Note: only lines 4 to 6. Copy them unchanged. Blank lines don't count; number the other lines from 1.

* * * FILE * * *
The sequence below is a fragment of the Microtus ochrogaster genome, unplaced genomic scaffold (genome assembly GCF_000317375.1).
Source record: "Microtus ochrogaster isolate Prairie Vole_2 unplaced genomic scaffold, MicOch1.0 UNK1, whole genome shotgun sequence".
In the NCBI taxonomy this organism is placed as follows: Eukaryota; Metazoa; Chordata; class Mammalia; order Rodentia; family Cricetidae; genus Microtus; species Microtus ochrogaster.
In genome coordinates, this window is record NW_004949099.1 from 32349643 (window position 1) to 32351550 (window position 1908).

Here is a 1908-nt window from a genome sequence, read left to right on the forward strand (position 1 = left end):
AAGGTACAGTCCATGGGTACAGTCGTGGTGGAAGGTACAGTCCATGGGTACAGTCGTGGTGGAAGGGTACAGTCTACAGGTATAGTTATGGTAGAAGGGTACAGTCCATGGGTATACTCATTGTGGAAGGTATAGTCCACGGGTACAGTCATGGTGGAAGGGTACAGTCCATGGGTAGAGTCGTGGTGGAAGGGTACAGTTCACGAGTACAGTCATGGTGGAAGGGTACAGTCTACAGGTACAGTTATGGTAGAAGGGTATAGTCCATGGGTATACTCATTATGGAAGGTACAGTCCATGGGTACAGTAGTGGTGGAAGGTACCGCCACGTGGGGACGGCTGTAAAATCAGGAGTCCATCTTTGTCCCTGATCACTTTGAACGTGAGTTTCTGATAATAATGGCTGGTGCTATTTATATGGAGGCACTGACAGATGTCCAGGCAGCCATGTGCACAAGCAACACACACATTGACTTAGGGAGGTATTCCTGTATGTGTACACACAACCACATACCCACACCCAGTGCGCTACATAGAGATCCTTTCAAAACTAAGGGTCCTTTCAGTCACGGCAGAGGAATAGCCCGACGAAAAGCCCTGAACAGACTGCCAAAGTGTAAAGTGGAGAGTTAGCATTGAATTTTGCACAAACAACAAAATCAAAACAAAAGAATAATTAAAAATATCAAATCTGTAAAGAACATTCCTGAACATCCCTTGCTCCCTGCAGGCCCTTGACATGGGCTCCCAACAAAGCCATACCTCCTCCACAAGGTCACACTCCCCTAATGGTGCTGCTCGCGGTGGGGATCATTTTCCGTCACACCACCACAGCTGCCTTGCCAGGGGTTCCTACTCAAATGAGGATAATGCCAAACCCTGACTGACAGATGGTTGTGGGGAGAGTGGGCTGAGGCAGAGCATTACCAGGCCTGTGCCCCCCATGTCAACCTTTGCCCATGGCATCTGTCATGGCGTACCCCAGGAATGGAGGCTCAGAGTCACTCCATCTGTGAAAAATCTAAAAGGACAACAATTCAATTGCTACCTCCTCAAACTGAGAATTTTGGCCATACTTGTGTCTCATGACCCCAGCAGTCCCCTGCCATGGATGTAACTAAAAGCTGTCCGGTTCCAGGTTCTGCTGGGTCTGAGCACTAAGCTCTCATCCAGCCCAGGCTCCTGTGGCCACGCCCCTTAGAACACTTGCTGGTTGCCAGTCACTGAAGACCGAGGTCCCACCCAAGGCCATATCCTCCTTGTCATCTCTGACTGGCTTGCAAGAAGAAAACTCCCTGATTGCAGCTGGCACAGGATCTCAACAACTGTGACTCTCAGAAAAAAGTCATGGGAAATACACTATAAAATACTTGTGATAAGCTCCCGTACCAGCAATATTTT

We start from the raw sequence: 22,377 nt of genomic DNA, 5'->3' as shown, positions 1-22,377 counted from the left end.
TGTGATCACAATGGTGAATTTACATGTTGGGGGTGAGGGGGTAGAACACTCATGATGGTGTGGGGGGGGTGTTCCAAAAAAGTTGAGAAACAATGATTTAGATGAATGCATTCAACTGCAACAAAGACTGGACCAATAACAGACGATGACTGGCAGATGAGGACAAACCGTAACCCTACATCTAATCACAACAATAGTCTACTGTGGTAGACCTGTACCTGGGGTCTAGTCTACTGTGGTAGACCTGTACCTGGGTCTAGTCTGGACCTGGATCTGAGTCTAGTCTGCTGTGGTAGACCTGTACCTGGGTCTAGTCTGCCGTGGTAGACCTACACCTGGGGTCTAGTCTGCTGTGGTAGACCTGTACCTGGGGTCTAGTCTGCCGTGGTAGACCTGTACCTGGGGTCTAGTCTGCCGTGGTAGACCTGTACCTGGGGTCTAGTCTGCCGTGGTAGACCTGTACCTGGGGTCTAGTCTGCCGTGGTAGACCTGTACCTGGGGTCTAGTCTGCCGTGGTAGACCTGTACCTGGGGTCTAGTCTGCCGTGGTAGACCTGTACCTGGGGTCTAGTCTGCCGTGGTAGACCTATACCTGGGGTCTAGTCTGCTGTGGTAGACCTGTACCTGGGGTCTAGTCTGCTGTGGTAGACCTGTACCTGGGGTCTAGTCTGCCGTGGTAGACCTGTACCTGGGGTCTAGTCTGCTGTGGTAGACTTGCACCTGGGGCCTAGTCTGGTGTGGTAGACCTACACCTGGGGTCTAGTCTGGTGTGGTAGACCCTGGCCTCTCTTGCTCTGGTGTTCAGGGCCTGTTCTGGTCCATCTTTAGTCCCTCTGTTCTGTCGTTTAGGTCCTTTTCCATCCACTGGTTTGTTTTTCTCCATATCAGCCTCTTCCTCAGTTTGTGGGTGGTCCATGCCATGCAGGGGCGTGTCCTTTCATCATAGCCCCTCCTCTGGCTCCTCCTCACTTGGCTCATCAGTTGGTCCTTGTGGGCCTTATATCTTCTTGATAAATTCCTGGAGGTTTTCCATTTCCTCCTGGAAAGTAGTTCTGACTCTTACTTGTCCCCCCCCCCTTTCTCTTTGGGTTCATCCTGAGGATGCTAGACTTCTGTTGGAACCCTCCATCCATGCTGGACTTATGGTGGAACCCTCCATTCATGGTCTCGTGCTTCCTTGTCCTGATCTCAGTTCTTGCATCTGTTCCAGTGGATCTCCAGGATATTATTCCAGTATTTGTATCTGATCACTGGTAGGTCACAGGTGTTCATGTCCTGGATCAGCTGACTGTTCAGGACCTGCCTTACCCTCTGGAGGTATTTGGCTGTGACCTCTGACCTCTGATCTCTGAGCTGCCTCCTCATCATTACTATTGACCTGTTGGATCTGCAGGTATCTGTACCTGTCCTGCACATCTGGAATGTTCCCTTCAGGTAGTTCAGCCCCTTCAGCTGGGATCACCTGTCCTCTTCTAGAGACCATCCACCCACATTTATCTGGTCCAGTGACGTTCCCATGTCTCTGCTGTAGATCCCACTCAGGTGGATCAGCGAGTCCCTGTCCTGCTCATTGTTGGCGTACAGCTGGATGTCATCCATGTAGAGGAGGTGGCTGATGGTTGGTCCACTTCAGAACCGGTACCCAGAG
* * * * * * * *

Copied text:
In genome coordinates, this window is record NW_004949099.1 from 32349643 (window position 1) to 32351550 (window position 1908).

Here is a 1908-nt window from a genome sequence, read left to right on the forward strand (position 1 = left end):
AAGGTACAGTCCATGGGTACAGTCGTGGTGGAAGGTACAGTCCATGGGTACAGTCGTGGTGGAAGGGTACAGTCTACAGGTATAGTTATGGTAGAAGGGTACAGTCCATGGGTATACTCATTGTGGAAGGTATAGTCCACGGGTACAGTCATGGTGGAAGGGTACAGTCCATGGGTAGAGTCGTGGTGGAAGGGTACAGTTCACGAGTACAGTCATGGTGGAAGGGTACAGTCTACAGGTACAGTTATGGTAGAAGGGTATAGTCCATGGGTATACTCATTATGGAAGGTACAGTCCATGGGTACAGTAGTGGTGGAAGGTACCGCCACGTGGGGACGGCTGTAAAATCAGGAGTCCATCTTTGTCCCTGATCACTTTGAACGTGAGTTTCTGATAATAATGGCTGGTGCTATTTATATGGAGGCACTGACAGATGTCCAGGCAGCCATGTGCACAAGCAACACACACATTGACTTAGGGAGGTATTCCTGTATGTGTACACACAACCACATACCCACACCCAGTGCGCTACATAGAGATCCTTTCAAAACTAAGGGTCCTTTCAGTCACGGCAGAGGAATAGCCCGACGAAAAGCCCTGAACAGACTGCCAAAGTGTAAAGTGGAGAGTTAGCATTGAATTTTGCACAAACAACAAAATCAAAACAAAAGAATAATTAAAAATATCAAATCTGTAAAGAACATTCCTGAACATCCCTTGCTCCCTGCAGGCCCTTGACATGGGCTCCCAACAAAGCCATACCTCCTCCACAAGGTCACACTCCCCTAATGGTGCTGCTCGCGGTGGGGATCATTTTCCGTCACACCACCACAGCTGCCTTGCCAGGGGTTCCTACTCAAATGAGGATAATGCCAAACCCTGACTGACAGATGGTTGTGGGGAGAGTGGGCTGAGGCAGAGCATTACCAGGCCTGTGCCCCCCATGTCAACCTTTGCCCATGGCATCTGTCATGGCGTACCCCAGGAATGGAGGCTCAGAGTCACTCCATCTGTGAAAAATCTAAAAGGACAACAATTCAATTGCTACCTCCTCAAACTGAGAATTTTGGCCATACTTGTGTCTCATGACCCCAGCAGTCCCCTGCCATGGATGTAACTAAAAGCTGTCCGGTTCCAGGTTCTGCTGGGTCTGAGCACTAAGCTCTCATCCAGCCCAGGCTCCTGTGGCCACGCCCCTTAGAACACTTGCTGGTTGCCAGTCACTGAAGACCGAGGTCCCACCCAAGGCCATATCCTCCTTGTCATCTCTGACTGGCTTGCAAGAAGAAAACTCCCTGATTGCAGCTGGCACAGGATCTCAACAACTGTGACTCTCAGAAAAAAGTCATGGGAAATACACTATAAAATACTTGTGATAAGCTCCCGTACCAGCAATATTTT